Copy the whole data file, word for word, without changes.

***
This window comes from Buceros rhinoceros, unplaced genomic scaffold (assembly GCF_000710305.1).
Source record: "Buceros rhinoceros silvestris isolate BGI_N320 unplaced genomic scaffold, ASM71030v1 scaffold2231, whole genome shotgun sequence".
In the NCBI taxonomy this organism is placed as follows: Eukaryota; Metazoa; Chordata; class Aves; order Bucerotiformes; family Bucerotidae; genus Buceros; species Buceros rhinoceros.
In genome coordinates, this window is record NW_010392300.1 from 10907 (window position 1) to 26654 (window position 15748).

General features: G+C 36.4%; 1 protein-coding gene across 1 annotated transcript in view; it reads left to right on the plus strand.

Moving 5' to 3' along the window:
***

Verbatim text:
This window comes from Buceros rhinoceros, unplaced genomic scaffold (assembly GCF_000710305.1).
Source record: "Buceros rhinoceros silvestris isolate BGI_N320 unplaced genomic scaffold, ASM71030v1 scaffold2231, whole genome shotgun sequence".
In the NCBI taxonomy this organism is placed as follows: Eukaryota; Metazoa; Chordata; class Aves; order Bucerotiformes; family Bucerotidae; genus Buceros; species Buceros rhinoceros.
In genome coordinates, this window is record NW_010392300.1 from 10907 (window position 1) to 26654 (window position 15748).

General features: G+C 36.4%; 1 protein-coding gene across 1 annotated transcript in view; it reads left to right on the plus strand.

Moving 5' to 3' along the window: